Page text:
Most critics of Europe’s track record on muddling through suggest a giant leap forward in the shape of a European federation. I would instead suggest a great “step forward to the rear” consisting of a Europe made up of functional networks. Rather than give more powers to the centre, we should do the reverse; we need to devolve power to Europe’s functional agencies by giving them greater autonomy and more resources.

There are two fundamental reasons why the EU is unsuited to a federalist structure. First, it is comprised of, and managed by, member states that within reason are happy to pull their resources for common endeavours, but are unwilling to commit political suicide. France’s President, Germany’s chancellor and Italy’s prime minister all understand that Europe can pack a bigger punch when united, but they don’t want to be out-voted in the European Council on matters they consider crucial. National parliaments, too, are unhappy to delegate their powers to the European Parliament, and the same goes for central banks and national judiciaries. The reluctance of gate-keepers to national sovereignty to surrender their powers explains why we have observed much more progress on common rule-making than on empowering the EU with the authority for central governance. And without those powers it is impossible to talk of a federation.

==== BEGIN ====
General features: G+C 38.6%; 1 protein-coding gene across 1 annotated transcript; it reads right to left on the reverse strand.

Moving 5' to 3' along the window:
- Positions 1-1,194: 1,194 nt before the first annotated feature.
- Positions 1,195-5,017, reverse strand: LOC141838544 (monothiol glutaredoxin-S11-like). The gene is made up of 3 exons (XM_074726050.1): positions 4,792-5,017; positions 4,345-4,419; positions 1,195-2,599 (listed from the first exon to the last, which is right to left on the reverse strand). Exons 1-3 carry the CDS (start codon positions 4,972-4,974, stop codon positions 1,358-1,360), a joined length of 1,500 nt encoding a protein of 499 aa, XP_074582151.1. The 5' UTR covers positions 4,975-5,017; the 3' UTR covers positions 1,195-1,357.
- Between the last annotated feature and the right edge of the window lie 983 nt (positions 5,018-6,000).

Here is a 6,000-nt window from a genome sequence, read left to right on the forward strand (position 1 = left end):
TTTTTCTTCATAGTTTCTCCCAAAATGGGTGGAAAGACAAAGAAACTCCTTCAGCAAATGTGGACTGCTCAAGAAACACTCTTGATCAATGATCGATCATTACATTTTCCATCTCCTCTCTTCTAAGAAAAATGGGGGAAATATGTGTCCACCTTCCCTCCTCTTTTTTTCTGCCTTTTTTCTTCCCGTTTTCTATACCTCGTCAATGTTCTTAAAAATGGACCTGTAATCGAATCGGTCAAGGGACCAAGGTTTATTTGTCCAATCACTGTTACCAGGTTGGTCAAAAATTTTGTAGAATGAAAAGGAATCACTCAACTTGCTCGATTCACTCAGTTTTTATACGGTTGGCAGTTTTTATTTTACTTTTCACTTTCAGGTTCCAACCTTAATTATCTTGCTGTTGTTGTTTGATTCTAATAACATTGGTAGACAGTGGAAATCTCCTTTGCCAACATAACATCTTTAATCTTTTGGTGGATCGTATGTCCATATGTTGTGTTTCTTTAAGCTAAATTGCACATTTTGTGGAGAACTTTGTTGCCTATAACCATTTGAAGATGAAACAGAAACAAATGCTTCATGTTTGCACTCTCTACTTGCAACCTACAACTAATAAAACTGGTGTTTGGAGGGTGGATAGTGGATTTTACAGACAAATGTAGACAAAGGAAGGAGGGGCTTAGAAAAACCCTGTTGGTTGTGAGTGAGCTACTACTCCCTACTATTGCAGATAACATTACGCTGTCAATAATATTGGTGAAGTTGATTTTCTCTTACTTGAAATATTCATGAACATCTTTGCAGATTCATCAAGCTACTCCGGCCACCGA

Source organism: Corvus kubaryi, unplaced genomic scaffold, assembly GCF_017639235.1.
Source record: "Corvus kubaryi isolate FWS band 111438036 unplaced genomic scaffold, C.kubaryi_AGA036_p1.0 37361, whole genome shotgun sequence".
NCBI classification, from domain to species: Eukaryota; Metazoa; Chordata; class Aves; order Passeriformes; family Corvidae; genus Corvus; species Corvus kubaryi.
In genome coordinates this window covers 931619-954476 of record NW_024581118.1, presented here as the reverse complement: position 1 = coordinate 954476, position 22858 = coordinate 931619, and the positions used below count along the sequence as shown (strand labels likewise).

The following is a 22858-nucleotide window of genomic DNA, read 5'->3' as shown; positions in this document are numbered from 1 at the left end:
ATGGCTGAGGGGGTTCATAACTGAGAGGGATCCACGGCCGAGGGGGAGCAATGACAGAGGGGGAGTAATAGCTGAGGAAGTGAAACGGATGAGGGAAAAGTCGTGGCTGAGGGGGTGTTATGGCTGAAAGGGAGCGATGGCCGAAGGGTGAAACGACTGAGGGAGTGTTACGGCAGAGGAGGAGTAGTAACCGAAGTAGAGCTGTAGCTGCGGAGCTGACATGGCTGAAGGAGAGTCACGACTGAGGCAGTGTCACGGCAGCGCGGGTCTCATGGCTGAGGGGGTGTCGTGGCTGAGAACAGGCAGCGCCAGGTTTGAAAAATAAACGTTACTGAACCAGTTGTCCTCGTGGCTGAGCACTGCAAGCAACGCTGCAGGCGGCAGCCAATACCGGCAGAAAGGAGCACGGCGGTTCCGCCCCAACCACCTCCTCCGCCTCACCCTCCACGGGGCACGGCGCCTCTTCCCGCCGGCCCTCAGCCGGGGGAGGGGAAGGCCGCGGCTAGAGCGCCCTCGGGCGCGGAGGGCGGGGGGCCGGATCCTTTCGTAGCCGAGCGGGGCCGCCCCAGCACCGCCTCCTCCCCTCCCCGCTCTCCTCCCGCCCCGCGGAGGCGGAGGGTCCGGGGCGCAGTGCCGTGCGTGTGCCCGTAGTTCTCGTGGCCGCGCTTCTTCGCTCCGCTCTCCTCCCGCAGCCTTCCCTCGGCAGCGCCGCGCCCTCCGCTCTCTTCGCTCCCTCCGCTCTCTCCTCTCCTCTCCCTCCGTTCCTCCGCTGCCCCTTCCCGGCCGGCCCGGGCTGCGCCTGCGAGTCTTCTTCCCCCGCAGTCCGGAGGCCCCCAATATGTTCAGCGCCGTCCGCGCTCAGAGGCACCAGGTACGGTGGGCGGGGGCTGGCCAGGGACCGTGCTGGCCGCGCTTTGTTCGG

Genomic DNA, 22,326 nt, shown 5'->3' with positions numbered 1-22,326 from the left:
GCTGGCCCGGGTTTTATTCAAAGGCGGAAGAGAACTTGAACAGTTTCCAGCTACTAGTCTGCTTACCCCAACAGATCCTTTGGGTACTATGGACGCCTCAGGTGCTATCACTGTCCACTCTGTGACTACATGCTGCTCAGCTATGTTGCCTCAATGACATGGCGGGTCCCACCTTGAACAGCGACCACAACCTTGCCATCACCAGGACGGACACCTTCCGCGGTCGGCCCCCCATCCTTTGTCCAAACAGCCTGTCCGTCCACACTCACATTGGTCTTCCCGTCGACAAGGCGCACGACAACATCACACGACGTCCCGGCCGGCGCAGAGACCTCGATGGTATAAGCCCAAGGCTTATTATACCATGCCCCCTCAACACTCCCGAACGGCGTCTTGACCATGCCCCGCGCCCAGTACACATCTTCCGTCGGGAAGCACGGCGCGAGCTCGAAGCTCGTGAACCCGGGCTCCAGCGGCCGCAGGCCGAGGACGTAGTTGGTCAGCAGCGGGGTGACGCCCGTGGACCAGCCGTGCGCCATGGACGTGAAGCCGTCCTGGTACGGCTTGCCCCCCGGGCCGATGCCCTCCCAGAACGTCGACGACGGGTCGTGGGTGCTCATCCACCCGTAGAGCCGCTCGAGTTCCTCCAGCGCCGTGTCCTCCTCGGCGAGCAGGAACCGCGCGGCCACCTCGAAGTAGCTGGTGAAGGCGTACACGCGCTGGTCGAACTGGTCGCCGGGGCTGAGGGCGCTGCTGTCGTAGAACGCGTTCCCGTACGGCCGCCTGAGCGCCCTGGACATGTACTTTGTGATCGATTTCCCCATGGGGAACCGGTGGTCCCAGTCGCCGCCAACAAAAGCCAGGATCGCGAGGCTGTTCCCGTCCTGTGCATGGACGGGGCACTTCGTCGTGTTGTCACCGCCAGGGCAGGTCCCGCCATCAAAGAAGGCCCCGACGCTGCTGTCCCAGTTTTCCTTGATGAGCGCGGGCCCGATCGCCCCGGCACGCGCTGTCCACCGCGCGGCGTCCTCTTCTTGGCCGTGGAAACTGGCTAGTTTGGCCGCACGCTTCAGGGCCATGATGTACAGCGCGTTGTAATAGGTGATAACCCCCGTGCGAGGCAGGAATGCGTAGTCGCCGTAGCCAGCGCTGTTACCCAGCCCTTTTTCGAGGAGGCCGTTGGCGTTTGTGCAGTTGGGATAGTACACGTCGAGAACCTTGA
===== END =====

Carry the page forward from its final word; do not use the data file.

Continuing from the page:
Rather than give more powers to the centre, we should do the reverse; we need to devolve power to Europe’s functional agencies by giving them greater autonomy and more resources

The lack of cross-border communal solidarity in Europe is another reason why the EU will not transform itself in a fully-fledged federation. It is hard to have a federation with citizens unwilling to share their financial assets along with debts and unable even to develop common threat perceptions. The EU has proved itself a skilful regulatory body, but you cannot forge a common European culture, perceptions and solidarity by decree. A federation that doesn’t have meaningful common taxation, redistribution and defence is a misnomer, and none of these are viable in the EU.